Humor Connects People: The Laughing and Liking Principle
Humor Connects People: The Laughing and Liking Principle

Humor Connects People: The Laughing and Liking Principle

Humor and laughter are prevalent in most people’s daily lives. According to Treger and colleagues (2013), some estimates suggest that we laugh an average of 18 times a day, often in the presence of others.

One of the most fundamental human motivations is to form bonds with others. Consequently, humor may be one of many tools that people use to connect with others. People desire a good sense of humor in social relationships:

“Laughter conveys appreciation and gratitude – an intention to reciprocate for having received a stimulating idea” – Weisfeld (1993, p. 141).

People may desire humor in that humor and laughter connect people, attract and indicate liking. Even in online conversations, humor can be found. Humor can be seen as a tool to communicate reciprocal liking to other people.

We enjoy laughing with others, and enjoyable interactions may lead people to establish new relationships and help maintain current ones. Indeed, couples who engage in novel, exciting (more enjoyable) activities report more relationship satisfaction, relative to those who engage in more mundane activities (Treger et al., 2013).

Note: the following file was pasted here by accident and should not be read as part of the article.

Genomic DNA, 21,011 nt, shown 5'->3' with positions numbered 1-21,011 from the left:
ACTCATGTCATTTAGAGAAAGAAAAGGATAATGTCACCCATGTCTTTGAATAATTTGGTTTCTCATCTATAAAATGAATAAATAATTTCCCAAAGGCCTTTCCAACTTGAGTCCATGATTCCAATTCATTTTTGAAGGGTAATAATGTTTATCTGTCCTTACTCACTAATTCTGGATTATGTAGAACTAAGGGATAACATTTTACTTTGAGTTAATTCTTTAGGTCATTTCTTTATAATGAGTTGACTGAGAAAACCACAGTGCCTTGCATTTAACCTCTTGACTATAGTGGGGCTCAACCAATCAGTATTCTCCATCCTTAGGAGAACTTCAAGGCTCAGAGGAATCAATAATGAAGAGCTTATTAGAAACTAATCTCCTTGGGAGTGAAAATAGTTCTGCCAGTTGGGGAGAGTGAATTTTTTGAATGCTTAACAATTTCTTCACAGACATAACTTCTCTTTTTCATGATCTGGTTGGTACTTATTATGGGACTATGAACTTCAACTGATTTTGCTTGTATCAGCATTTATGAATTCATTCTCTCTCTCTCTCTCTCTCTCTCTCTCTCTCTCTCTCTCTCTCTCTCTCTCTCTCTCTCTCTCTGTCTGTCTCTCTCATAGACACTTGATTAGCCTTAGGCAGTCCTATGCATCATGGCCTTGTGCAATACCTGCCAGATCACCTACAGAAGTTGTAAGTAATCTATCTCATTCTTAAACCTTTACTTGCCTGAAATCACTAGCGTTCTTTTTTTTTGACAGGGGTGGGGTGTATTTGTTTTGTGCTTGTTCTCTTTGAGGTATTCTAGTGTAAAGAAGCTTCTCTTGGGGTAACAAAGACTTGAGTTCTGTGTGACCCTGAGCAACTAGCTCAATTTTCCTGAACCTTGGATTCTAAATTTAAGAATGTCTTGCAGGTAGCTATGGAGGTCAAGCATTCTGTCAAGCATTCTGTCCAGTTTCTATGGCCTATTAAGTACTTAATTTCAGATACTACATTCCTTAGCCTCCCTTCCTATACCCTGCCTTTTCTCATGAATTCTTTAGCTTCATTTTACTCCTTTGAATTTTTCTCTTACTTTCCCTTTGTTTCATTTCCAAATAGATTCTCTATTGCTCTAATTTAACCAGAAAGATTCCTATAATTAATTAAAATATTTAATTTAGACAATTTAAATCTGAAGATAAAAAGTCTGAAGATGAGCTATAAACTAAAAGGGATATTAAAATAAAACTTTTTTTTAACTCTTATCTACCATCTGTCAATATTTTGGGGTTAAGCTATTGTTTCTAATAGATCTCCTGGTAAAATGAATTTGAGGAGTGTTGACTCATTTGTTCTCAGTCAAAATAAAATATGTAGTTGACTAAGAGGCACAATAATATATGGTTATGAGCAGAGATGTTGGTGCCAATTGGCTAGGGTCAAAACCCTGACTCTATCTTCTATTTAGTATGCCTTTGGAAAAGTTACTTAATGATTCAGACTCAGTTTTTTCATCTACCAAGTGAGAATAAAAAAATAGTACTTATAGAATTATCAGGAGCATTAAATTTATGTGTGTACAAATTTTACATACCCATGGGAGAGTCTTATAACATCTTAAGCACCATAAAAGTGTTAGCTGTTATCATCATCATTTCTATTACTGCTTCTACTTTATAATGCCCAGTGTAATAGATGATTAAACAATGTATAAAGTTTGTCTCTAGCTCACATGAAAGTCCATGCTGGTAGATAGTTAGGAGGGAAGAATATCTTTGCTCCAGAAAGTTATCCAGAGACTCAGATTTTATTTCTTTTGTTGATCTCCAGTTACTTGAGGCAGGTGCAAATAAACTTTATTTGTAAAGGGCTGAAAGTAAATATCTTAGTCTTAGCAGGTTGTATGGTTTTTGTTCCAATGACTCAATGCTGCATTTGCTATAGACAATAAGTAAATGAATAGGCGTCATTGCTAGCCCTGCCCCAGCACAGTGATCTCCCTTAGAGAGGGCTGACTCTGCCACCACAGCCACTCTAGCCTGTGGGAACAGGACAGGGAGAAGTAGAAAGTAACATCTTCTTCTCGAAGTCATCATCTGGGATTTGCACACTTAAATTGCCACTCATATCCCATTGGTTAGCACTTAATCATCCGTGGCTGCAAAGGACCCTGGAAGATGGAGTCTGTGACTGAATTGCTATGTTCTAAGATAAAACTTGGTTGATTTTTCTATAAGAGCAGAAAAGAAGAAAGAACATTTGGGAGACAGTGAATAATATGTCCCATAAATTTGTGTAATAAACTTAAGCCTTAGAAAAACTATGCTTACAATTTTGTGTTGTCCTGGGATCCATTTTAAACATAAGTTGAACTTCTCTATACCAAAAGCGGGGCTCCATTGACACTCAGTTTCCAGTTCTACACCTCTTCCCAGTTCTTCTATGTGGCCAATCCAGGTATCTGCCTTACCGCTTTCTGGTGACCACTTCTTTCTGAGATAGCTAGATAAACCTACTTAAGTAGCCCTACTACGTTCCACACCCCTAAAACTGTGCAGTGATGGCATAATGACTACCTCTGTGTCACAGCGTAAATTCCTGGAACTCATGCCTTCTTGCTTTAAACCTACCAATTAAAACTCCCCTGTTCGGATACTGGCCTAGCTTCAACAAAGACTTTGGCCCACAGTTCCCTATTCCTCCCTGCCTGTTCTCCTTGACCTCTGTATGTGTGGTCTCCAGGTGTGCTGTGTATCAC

New research by Treger and colleagues (2013) examined the relationship between humor and liking. The research shows that people may like humorists via two mechanisms:

  • They believe that the humorist likes them, i.e. perceived reciprocal liking
  • Enjoyment of the interaction with the humorist

So, it supports the idea that humour is a general, social tool to connect and affiliate. Humor was also found to be positively associated with non-physical (platonic) liking and closeness.

Moreover, participants who interacted in a series of humorous tasks reported more romantic desire and closeness to their partners than participants who interacted in a series of similar but non-humorous tasks. In sum, the research shows a positive relation between liking and humor:

“If people interact with a partner whom they find humorous, they perceive that their partner likes them and report that they enjoy their interaction, which in turn bolster liking” (p. 540).

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